WE all know how it feels to be standing in the cold and wet, stranded and miserable while we wait for a bus that is never coming.

I’ve certainly spent too long looking at bus timetables and wondering how much longer to give it before finally accepting defeat and finding an alternative way home.

Buses aren’t just a convenient way of getting from point A to point B, they are also a gateway. When they don’t run or are cancelled without warning it doesn’t just cause a minor inconvenience, it cuts huge numbers of people off from the world around them.

From the busiest city high streets to the quietest nook and cranny of housing estates and villages, for millions of people, particularly elderly or disabled people and those who don’t drive, they are a lifeline.

But bus services are also a postcode lottery.

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Some parts of Scotland have really great bus services which connect their communities and open up our country. In other parts we have badly run operators and timetables that often bear utterly no resemblance to reality.

I can think of one town in my region which manages both depending on the route you’re taking.

I’ve heard from far too many people who have seen services failing or being stripped back, leaving them isolated, trapped or with a hefty taxi fare just to get home.

The result of this kind of patchy inconsistency is that far too many people don’t even try to use the bus anymore. Is it any surprise then that private car use continues to rise despite the cost and climate impact?

Despite all the problems, there are some positive green shoots.

Our introduction of free bus travel for everyone under 22 tops my list of the best achievements the Scottish Greens have had since joining the Government.

With more than 62 million journeys in the first 18 months alone, it has been a huge success.

It’s not just the hundreds of pounds that young people and their families are saving every year, it is also the new sense of freedom that it offers and the independence that goes with it.

Buses may not be the trendiest vehicles in the world, but I’m proud that they are becoming a natural choice for more and more young people. That trend benefits everyone, not just young people themselves.

Take West Coast Motors (WCM), which operates services in my part of the world.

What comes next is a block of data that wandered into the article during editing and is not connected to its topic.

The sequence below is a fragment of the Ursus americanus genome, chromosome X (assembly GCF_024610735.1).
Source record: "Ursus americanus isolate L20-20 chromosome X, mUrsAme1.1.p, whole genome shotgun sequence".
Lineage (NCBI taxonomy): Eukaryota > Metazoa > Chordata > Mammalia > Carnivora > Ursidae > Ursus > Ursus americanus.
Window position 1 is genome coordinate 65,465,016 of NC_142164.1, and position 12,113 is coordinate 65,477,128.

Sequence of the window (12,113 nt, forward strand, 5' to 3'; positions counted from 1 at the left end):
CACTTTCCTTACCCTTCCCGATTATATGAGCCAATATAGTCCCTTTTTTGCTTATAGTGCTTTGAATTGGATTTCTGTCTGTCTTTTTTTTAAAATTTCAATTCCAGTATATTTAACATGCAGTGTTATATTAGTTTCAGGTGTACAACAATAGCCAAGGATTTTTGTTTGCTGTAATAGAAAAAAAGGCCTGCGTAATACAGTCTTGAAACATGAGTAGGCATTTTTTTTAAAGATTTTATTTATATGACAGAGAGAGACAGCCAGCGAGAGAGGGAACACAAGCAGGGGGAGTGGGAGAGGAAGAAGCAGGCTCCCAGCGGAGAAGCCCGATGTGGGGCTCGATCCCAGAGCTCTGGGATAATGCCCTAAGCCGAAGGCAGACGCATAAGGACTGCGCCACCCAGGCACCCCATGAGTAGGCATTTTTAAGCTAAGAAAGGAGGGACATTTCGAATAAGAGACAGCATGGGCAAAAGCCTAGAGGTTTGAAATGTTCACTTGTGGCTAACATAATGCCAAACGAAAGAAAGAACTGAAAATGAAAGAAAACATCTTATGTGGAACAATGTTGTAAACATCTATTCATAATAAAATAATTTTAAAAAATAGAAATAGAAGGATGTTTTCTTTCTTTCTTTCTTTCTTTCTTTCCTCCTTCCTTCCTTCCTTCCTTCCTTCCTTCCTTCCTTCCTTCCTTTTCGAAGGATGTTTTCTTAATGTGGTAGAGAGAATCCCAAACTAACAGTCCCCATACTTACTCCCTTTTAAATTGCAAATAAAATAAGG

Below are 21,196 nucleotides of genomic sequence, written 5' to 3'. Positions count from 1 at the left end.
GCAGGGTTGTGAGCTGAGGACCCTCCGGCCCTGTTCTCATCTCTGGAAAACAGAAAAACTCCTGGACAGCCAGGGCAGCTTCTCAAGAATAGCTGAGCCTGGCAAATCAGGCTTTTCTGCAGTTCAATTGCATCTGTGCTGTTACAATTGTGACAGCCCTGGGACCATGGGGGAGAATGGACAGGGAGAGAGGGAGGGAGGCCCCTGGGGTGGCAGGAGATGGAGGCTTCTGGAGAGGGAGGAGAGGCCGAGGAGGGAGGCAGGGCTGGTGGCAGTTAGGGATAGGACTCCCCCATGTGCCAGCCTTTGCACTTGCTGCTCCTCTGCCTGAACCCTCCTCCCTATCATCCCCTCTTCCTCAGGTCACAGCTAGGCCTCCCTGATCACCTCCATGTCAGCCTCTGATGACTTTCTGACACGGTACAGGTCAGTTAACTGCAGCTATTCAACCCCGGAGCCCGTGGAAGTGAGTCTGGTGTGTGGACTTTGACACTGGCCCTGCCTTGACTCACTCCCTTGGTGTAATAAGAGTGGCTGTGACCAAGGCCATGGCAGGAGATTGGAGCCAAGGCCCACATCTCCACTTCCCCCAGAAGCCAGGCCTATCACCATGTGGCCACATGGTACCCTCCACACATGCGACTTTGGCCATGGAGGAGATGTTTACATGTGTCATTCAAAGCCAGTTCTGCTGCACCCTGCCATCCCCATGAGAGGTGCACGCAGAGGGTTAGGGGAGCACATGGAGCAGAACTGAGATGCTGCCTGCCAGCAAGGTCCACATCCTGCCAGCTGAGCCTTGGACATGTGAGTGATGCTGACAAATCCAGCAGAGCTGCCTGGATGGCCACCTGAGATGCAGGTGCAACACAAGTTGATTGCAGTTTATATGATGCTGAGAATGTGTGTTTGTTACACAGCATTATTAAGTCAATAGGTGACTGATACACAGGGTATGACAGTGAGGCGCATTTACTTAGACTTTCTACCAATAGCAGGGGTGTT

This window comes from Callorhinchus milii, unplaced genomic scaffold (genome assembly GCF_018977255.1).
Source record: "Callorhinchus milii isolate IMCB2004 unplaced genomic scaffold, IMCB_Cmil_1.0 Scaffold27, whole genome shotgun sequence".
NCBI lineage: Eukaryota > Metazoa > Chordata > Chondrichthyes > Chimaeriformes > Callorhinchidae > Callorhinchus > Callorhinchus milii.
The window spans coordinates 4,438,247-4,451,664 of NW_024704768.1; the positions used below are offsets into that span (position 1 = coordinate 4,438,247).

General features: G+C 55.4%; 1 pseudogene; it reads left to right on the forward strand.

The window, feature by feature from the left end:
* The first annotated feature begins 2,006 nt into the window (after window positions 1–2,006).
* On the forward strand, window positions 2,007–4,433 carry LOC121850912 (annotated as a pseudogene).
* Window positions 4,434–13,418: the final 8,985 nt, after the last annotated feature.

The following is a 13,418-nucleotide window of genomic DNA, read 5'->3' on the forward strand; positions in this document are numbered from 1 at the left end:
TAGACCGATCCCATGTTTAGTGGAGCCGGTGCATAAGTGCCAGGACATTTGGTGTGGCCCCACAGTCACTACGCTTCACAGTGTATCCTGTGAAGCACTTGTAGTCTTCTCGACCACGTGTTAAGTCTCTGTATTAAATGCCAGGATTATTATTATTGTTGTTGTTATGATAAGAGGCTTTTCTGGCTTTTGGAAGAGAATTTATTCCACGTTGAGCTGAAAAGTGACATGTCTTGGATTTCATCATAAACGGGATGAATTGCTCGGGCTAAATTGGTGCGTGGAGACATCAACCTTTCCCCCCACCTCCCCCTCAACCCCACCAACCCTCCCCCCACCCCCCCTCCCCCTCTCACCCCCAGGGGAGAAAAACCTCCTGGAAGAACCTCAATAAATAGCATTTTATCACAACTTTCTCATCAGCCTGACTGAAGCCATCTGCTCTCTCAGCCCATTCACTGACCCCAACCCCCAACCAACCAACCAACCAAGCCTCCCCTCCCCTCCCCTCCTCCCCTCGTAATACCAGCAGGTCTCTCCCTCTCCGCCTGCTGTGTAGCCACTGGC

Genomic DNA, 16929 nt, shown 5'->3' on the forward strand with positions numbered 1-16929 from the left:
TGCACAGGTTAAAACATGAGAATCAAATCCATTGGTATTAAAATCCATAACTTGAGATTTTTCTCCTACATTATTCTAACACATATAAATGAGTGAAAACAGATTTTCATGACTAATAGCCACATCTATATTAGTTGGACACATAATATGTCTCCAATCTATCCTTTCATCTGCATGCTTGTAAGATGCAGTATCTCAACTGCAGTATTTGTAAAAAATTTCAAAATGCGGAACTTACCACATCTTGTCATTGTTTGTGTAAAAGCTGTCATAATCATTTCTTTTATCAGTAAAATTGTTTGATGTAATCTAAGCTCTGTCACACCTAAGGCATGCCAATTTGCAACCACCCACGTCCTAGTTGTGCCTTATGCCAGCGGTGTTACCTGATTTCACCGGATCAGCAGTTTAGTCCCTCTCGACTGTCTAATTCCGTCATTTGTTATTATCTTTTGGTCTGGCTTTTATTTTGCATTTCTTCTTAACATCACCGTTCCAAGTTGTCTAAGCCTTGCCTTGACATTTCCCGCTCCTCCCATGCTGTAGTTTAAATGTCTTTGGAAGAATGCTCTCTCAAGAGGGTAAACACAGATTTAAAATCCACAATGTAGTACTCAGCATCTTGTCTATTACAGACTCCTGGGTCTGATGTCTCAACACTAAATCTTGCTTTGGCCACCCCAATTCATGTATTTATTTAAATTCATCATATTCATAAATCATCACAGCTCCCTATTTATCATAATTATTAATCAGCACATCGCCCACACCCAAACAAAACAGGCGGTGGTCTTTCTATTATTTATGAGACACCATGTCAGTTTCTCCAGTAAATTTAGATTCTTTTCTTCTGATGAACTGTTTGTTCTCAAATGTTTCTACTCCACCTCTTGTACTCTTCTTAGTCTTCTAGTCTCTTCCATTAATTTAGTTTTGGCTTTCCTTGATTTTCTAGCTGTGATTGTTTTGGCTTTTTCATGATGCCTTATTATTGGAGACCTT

It is now in the happy position of having doubled the frequency of services on some of its most popular routes, with the growth in numbers being largely driven by young people using their free pass.

During my first term as an MSP, one of the biggest local issues was the threatened withdrawal of the WCM-run service from Milngavie to Glasgow city centre via Anniesland.

I worked with locals and community activists and successfully campaigned to save the then-hourly service. Now the early morning buses that were once under threat have become so full that Citybus is adding extra services in order to meet demand.

That increased service benefits everyone in the community. Unfortunately cuts like the one we stopped in Milngavie have been implemented elsewhere across the country.

Free bus travel isn’t much use if there are no buses.

All too often private operators are refusing to listen to communities and are choosing to remove or scale back services despite huge amounts of funding from concessionary fares and subsidies from the Scottish Government.

This goes right to the crux of the issue. Public transport should be run in the interest of the public.

It’s no coincidence that publicly owned Lothian Buses in Edinburgh is the best service in the country. There’s no reason we can’t have similarly successful services across Scotland.

In 2019, Parliament gave councils the powers to set up locally owned bus operators, but both they and the Scottish Government struggled with the pandemic and a lack of resources.

As part of the Scottish Greens’ policy programme in government, we are establishing a Community Bus Fund to provide the critical start-up funding for interested local councils to explore new powers around franchising and public ownership.

These powers have the potential to revolutionise services.

There is a clear and obvious environmental need to invest in buses, particularly if we are going to cut emissions and reduce air pollution, an issue responsible for around 3000 early deaths in Scotland every year.

But that’s not all this is about. Improving and extending affordable bus services helps families to save money, makes our streets safer for children to play in by reducing traffic, reduces social isolation and boosts local economies.

With Scottish Bus Week starting on Monday, I want us to have a conversation about our transport connections and how we build a thriving and integrated system that we can all be proud of, regardless of where we live.